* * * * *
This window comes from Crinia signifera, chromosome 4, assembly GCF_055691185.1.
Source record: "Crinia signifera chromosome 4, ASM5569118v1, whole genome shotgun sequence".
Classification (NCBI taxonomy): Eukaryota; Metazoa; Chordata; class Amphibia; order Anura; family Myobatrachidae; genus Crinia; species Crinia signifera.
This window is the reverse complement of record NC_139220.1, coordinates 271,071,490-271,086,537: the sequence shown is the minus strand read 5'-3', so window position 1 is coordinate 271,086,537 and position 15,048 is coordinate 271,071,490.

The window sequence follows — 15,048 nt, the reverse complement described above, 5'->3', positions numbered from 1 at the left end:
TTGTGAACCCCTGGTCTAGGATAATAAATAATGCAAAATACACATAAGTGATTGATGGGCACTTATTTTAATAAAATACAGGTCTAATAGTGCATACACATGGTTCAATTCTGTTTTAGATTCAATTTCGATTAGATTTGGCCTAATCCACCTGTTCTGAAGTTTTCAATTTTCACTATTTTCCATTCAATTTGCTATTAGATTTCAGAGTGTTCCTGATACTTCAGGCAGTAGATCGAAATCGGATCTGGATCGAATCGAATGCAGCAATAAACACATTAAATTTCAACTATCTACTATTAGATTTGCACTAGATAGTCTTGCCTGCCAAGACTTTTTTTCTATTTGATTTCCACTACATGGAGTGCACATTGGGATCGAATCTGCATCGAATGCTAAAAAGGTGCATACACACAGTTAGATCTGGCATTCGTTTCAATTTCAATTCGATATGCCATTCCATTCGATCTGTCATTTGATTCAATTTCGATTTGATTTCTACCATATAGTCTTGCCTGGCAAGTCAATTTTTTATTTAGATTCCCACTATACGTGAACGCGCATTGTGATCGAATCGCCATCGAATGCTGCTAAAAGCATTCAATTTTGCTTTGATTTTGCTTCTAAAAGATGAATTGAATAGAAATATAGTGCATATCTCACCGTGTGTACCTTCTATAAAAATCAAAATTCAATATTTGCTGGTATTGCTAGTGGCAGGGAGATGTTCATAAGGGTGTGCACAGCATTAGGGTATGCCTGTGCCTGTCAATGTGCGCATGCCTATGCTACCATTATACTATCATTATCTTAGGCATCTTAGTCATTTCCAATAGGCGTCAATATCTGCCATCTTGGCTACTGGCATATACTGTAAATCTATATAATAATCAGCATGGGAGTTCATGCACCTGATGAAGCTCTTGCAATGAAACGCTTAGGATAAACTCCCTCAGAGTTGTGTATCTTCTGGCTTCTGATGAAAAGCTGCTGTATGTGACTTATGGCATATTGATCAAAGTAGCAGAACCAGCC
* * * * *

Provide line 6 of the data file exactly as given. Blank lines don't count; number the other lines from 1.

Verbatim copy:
TTGTGAACCCCTGGTCTAGGATAATAAATAATGCAAAATACACATAAGTGATTGATGGGCACTTATTTTAATAAAATACAGGTCTAATAGTGCATACACATGGTTCAATTCTGTTTTAGATTCAATTTCGATTAGATTTGGCCTAATCCACCTGTTCTGAAGTTTTCAATTTTCACTATTTTCCATTCAATTTGCTATTAGATTTCAGAGTGTTCCTGATACTTCAGGCAGTAGATCGAAATCGGATCTGGATCGAATCGAATGCAGCAATAAACACATTAAATTTCAACTATCTACTATTAGATTTGCACTAGATAGTCTTGCCTGCCAAGACTTTTTTTCTATTTGATTTCCACTACATGGAGTGCACATTGGGATCGAATCTGCATCGAATGCTAAAAAGGTGCATACACACAGTTAGATCTGGCATTCGTTTCAATTTCAATTCGATATGCCATTCCATTCGATCTGTCATTTGATTCAATTTCGATTTGATTTCTACCATATAGTCTTGCCTGGCAAGTCAATTTTTTATTTAGATTCCCACTATACGTGAACGCGCATTGTGATCGAATCGCCATCGAATGCTGCTAAAAGCATTCAATTTTGCTTTGATTTTGCTTCTAAAAGATGAATTGAATAGAAATATAGTGCATATCTCACCGTGTGTACCTTCTATAAAAATCAAAATTCAATATTTGCTGGTATTGCTAGTGGCAGGGAGATGTTCATAAGGGTGTGCACAGCATTAGGGTATGCCTGTGCCTGTCAATGTGCGCATGCCTATGCTACCATTATACTATCATTATCTTAGGCATCTTAGTCATTTCCAATAGGCGTCAATATCTGCCATCTTGGCTACTGGCATATACTGTAAATCTATATAATAATCAGCATGGGAGTTCATGCACCTGATGAAGCTCTTGCAATGAAACGCTTAGGATAAACTCCCTCAGAGTTGTGTATCTTCTGGCTTCTGATGAAAAGCTGCTGTATGTGACTTATGGCATATTGATCAAAGTAGCAGAACCAGCC